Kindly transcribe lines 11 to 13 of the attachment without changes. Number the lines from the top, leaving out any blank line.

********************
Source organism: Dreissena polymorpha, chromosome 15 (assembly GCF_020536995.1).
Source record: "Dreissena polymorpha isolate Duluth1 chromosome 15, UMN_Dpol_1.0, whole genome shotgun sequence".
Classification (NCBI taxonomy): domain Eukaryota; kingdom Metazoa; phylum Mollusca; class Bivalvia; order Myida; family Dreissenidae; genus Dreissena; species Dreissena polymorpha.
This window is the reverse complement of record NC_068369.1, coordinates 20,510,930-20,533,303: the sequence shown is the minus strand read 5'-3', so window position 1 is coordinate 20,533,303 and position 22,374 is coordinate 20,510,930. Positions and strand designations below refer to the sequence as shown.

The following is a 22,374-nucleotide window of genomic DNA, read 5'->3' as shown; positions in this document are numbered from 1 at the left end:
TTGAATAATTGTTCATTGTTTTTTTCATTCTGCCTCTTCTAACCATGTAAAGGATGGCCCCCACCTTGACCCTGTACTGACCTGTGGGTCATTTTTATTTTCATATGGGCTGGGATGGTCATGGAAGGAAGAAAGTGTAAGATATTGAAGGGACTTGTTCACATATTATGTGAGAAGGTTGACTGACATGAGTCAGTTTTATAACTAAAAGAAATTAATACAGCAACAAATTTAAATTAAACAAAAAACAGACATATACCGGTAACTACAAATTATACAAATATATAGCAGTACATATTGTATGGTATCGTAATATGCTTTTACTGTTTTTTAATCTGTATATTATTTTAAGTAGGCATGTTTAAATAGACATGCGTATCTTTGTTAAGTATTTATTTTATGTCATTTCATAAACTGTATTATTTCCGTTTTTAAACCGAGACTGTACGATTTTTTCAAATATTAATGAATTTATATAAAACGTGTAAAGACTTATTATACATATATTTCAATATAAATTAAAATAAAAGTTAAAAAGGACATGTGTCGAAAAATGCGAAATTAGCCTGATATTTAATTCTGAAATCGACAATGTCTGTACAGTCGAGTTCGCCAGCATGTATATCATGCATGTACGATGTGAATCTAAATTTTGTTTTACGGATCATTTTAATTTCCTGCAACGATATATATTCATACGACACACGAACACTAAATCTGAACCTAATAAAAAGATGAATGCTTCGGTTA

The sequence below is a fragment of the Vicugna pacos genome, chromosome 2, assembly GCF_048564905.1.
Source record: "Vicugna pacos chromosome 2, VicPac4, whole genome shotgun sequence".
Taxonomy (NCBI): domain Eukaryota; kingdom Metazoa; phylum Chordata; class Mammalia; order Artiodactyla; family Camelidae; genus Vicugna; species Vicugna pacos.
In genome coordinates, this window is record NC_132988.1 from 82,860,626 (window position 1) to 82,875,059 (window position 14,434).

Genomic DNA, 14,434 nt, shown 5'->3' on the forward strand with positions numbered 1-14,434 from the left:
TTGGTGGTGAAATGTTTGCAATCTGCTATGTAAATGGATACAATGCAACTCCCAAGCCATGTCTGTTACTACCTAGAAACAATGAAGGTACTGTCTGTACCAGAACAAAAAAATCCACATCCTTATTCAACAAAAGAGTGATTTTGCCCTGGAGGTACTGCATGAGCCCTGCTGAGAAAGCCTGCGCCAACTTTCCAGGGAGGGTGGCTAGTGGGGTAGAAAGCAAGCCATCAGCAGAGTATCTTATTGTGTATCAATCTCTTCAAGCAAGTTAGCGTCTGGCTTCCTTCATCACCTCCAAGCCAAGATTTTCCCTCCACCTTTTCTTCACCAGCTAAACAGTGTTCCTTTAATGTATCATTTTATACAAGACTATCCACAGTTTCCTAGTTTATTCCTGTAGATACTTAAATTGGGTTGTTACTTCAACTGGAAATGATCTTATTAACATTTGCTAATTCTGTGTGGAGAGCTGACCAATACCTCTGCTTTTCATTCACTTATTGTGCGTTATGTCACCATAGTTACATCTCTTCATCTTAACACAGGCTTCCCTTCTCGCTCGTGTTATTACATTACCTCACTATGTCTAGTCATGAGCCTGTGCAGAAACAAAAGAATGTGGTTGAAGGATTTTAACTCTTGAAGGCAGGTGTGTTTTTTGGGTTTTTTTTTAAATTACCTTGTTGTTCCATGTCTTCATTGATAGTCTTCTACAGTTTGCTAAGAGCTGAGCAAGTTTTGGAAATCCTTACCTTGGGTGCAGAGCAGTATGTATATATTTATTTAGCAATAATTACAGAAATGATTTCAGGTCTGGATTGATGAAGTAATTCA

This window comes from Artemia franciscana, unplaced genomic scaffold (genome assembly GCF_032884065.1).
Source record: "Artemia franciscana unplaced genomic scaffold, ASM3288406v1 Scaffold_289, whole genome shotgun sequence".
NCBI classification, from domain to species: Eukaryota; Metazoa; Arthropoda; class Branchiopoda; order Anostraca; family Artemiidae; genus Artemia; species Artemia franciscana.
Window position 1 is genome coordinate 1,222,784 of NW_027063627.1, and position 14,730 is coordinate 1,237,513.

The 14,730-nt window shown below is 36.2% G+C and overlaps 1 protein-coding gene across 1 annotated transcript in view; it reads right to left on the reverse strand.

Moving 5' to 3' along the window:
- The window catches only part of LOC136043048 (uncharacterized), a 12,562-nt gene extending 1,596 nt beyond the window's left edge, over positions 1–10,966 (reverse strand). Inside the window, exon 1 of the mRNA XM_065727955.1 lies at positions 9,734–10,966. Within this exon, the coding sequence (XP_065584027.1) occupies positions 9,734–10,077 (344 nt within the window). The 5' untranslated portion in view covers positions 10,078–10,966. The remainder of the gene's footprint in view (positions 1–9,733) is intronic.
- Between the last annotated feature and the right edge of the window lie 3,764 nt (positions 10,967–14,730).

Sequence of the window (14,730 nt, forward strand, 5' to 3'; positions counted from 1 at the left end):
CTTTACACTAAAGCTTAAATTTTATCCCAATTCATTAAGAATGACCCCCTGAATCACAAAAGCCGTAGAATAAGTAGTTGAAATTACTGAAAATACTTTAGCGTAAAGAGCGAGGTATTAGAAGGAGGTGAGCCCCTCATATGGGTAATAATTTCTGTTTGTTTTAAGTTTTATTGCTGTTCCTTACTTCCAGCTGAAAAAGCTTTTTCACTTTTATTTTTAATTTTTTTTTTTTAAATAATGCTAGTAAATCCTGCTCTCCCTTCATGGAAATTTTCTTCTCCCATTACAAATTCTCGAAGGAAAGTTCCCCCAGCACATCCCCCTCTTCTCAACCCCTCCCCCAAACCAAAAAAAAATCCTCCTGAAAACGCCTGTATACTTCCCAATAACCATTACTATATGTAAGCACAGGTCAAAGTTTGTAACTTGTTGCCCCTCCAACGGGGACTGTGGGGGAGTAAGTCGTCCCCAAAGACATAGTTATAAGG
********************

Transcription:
Genomic DNA, 14,434 nt, shown 5'->3' on the forward strand with positions numbered 1-14,434 from the left:
TTGGTGGTGAAATGTTTGCAATCTGCTATGTAAATGGATACAATGCAACTCCCAAGCCATGTCTGTTACTACCTAGAAACAATGAAGGTACTGTCTGTACCAGAACAAAAAAATCCACATCCTTATTCAACAAAAGAGTGATTTTGCCCTGGAGGTACTGCATGAGCCCTGCTGAGAAAGCCTGCGCCAACTTTCCAGGGAGGGTGGCTAGTGGGGTAGAAAGCAAGCCATCAGCAGAGTATCTTATTGTGTATCAATCTCTTCAAGCAAGTTAGCGTCTGGCTTCCTTCATCACCTCCAAGCCAAGATTTTCCCTCCACCTTTTCTTCACCAGCTAAACAGTGTTCCTTTAATGTATCATTTTATACAAGACTATCCACAGTTTCCTAGTTTATTCCTGTAGATACTTAAATTGGGTTGTTACTTCAACTGGAAATGATCTTATTAACATTTGCTAATTCTGTGTGGAGAGCTGACCAATACCTCTGCTTTTCATTCACTTATTGTGCGTTATGTCACCATAGTTACATCTCTTCATCTTAACACAGGCTTCCCTTCTCGCTCGTGTTATTACATTACCTCACTATGTCTAGTCATGAGCCTGTGCAGAAACAAAAGAATGTGGTTGAAGGATTTTAACTCTTGAAGGCAGGTGTGTTTTTTGGGTTTTTTTTTAAATTACCTTGTTGTTCCATGTCTTCATTGATAGTCTTCTACAGTTTGCTAAGAGCTGAGCAAGTTTTGGAAATCCTTACCTTGGGTGCAGAGCAGTATGTATATATTTATTTAGCAATAATTACAGAAATGATTTCAGGTCTGGATTGATGAAGTAATTCA

This window comes from Artemia franciscana, unplaced genomic scaffold (genome assembly GCF_032884065.1).